Measure 101 tax on hospitals and other healthcare providers passes

Voters said “yes” to Measure 101 on Tuesday night with over 765,000 ballots counted in early returns. Measure 101 was upheld with 61.43% of voters approving it. Measure 101 approves a tax on hospitals and other healthcare providers, and is used to fund healthcare for low-income Oregonians. It was approved …

Voters said “yes” to Measure 101 on Tuesday night with over 765,000 ballots counted in early returns. Measure 101 was upheld with 61.43% of voters approving it.

Measure 101 approves a tax on hospitals and other healthcare providers, and is used to fund healthcare for low-income Oregonians. It was approved by Oregon lawmakers during the 2017 summer legislative session.

The federal government matches the money raised in Oregon, and that is used to fund Medicaid.

In October, Oregon Rep. Julie Parrish, and two fellow Republicans, Cedric Hayden and Sal Esquivel, successfully petitioned with 85,000 signatures to vote on a repeal of the healthcare tax in January.

They claimed that the tax would move to consumers, not insurance providers and hospitals like planned, and suggested that lawmakers find a different way to cut the cost of healthcare.

“If [Measure 101] were rejected, students would be responsible for medical bills, which could potentially pull students out of school to help their parents pay for bills as well,” said Sophia Deloretto-Chudy, the Vice President of the College Democrats, and an executive member of the Democratic Party of Lane County.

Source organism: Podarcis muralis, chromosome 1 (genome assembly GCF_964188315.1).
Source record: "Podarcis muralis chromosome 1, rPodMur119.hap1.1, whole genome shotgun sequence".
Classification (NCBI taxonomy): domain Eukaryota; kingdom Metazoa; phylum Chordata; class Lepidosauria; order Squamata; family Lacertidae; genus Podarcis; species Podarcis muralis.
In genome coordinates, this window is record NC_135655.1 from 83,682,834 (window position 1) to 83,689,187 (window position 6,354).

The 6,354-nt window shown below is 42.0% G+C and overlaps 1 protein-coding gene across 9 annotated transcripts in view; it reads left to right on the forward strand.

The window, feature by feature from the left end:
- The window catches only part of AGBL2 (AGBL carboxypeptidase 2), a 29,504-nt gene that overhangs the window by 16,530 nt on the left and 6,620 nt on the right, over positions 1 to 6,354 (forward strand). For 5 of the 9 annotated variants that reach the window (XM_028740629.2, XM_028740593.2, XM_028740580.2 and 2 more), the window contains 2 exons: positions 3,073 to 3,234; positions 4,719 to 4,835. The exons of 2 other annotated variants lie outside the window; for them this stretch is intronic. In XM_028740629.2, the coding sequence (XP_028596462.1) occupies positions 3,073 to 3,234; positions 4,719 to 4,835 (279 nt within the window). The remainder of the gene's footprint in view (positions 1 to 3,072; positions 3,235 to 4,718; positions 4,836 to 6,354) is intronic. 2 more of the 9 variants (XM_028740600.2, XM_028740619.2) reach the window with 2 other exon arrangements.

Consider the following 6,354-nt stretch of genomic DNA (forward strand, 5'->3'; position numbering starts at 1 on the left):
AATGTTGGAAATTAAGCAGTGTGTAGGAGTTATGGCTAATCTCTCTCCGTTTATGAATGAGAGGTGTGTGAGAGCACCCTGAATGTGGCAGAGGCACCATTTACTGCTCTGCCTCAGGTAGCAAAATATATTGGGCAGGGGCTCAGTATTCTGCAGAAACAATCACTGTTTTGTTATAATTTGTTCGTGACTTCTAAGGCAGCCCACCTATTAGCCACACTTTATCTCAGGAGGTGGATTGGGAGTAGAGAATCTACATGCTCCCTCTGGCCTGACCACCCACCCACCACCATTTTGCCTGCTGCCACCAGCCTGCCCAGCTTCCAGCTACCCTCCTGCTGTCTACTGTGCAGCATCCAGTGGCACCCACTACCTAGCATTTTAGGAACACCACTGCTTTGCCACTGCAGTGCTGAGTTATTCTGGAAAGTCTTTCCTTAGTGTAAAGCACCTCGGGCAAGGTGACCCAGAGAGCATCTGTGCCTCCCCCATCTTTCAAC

“Yes for Healthcare” is a campaign in support of keeping Measure 101 in place. The campaign held a ballot return viewing event at Falling Sky Pizzeria & Public House in the Erb Memorial Union at the University of Oregon, where 40 to 50 community members and representatives anxiously awaited the results.

According to the campaign’s website, the money from Measure 101 “ensures every child in Oregon has access to healthcare, protects healthcare for working families, seniors and people with disabilities, and stabilizes healthcare costs and insurance premiums for people who buy their own insurance.”

A “yes” vote means that the more than one million Oregonians, including 400,000 children, insured through Measure 101 will remain insured.

Students insured by the Oregon Health Plan  — the state’s version of Medicaid  — don’t need to worry about the possibility of having to pay for their own insurance. Many students rely on their family’s Medicaid insurance to pay for medical bills while they focus on school, explained Miles Trinidad, a UO senior who is also involved with the PPAO.

Because of the “yes” vote, the “most vulnerable citizens have access to healthcare,” said Sierra Dameron, the Yes for Healthcare campaign organizer. “Healthcare is a right, not a privilege,” she said.

Val Hoyle is a Democratic former member of the Oregon House of Representatives representing District 14, which includes West Eugene, Junction City and Cheshire. Hoyle was at the “Yes for Healthcare” campaign event on Tuesday night.

“We stood up for seniors, disabled citizens, 400,000 children and more than one million Oregonians,” Hoyle said. “I am proud to be an Oregonian.”


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